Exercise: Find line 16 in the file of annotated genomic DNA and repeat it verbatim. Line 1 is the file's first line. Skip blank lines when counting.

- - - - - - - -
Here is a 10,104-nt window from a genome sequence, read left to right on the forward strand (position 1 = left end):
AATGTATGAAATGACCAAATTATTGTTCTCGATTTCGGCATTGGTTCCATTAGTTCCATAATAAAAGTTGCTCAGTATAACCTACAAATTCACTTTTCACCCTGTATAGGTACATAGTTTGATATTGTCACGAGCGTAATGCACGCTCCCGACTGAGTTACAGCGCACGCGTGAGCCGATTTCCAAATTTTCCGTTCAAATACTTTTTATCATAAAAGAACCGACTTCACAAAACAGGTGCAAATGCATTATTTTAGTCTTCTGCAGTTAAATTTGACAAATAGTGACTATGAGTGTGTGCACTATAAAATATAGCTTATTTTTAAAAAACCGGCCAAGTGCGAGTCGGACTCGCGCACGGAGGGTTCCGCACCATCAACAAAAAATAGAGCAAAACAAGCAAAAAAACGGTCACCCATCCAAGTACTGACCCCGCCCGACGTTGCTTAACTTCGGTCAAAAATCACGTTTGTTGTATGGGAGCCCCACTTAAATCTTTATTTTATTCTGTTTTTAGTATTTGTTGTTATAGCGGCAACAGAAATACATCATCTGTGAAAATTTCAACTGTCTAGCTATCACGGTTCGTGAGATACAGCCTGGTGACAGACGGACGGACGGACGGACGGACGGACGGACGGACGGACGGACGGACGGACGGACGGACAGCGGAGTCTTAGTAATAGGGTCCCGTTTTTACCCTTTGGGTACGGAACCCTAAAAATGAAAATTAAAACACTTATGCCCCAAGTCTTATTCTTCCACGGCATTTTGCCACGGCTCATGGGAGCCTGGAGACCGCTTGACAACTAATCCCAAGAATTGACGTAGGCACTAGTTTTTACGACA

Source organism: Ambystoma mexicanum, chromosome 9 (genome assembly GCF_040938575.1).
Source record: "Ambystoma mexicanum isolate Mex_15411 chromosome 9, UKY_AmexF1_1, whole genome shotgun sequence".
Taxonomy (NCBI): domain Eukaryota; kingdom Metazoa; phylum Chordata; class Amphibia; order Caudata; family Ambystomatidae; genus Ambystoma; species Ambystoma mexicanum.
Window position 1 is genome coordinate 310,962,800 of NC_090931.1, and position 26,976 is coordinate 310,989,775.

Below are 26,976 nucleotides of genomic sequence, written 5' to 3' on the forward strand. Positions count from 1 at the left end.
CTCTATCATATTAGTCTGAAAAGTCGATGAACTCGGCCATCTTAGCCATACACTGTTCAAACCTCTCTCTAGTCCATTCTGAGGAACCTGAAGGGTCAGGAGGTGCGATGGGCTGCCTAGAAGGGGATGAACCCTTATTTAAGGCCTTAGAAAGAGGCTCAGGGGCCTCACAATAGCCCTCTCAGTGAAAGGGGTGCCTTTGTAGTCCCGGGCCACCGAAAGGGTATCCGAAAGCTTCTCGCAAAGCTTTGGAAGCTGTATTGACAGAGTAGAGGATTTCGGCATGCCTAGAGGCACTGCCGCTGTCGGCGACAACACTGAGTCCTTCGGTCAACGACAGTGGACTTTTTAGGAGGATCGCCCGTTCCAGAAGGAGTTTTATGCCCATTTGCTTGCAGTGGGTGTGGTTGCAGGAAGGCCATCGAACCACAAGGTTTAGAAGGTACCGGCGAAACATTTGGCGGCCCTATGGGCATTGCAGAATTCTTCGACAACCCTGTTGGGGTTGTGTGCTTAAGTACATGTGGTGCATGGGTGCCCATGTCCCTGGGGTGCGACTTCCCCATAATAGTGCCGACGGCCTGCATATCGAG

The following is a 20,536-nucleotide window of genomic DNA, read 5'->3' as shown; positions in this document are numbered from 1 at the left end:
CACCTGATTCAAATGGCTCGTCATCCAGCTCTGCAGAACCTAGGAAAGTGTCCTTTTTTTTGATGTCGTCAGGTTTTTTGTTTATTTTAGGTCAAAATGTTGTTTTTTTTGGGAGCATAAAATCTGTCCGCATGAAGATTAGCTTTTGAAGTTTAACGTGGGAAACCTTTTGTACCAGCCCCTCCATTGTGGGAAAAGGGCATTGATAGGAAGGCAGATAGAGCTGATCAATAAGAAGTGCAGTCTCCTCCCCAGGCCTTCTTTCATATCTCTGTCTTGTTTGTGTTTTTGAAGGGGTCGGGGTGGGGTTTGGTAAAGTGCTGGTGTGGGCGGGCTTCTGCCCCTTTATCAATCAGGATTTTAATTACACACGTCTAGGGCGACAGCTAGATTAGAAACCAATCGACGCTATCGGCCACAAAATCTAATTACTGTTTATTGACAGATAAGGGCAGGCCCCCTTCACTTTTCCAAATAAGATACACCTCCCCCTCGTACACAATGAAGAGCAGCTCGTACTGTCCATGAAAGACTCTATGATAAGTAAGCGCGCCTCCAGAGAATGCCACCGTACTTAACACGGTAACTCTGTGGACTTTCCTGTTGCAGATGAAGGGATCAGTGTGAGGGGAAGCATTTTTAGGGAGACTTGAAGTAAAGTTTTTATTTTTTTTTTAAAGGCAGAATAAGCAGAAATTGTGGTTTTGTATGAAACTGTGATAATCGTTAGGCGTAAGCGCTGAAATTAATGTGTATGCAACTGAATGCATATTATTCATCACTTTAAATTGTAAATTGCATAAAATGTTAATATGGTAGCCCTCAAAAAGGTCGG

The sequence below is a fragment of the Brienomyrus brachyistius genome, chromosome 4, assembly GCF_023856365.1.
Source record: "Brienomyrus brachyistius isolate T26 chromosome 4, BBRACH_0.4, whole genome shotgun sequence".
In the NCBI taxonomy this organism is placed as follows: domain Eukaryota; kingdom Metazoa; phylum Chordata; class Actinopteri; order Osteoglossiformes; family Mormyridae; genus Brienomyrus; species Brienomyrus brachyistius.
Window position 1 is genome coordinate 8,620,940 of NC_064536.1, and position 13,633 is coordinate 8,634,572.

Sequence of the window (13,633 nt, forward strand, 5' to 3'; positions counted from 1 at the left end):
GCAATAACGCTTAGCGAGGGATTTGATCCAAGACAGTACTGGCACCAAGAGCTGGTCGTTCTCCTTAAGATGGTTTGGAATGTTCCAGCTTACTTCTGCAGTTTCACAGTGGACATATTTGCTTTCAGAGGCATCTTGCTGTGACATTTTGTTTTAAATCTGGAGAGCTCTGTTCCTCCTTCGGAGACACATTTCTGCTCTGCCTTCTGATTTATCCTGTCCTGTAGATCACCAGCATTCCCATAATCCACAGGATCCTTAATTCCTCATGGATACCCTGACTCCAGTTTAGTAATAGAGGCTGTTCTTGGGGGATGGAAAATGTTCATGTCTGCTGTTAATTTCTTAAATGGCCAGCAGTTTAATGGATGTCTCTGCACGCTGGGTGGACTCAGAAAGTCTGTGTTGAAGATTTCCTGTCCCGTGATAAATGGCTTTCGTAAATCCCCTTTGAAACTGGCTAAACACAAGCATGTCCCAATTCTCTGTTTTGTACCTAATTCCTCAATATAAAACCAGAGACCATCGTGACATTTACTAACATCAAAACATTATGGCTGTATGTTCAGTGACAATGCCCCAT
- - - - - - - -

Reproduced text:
GCAATAACGCTTAGCGAGGGATTTGATCCAAGACAGTACTGGCACCAAGAGCTGGTCGTTCTCCTTAAGATGGTTTGGAATGTTCCAGCTTACTTCTGCAGTTTCACAGTGGACATATTTGCTTTCAGAGGCATCTTGCTGTGACATTTTGTTTTAAATCTGGAGAGCTCTGTTCCTCCTTCGGAGACACATTTCTGCTCTGCCTTCTGATTTATCCTGTCCTGTAGATCACCAGCATTCCCATAATCCACAGGATCCTTAATTCCTCATGGATACCCTGACTCCAGTTTAGTAATAGAGGCTGTTCTTGGGGGATGGAAAATGTTCATGTCTGCTGTTAATTTCTTAAATGGCCAGCAGTTTAATGGATGTCTCTGCACGCTGGGTGGACTCAGAAAGTCTGTGTTGAAGATTTCCTGTCCCGTGATAAATGGCTTTCGTAAATCCCCTTTGAAACTGGCTAAACACAAGCATGTCCCAATTCTCTGTTTTGTACCTAATTCCTCAATATAAAACCAGAGACCATCGTGACATTTACTAACATCAAAACATTATGGCTGTATGTTCAGTGACAATGCCCCAT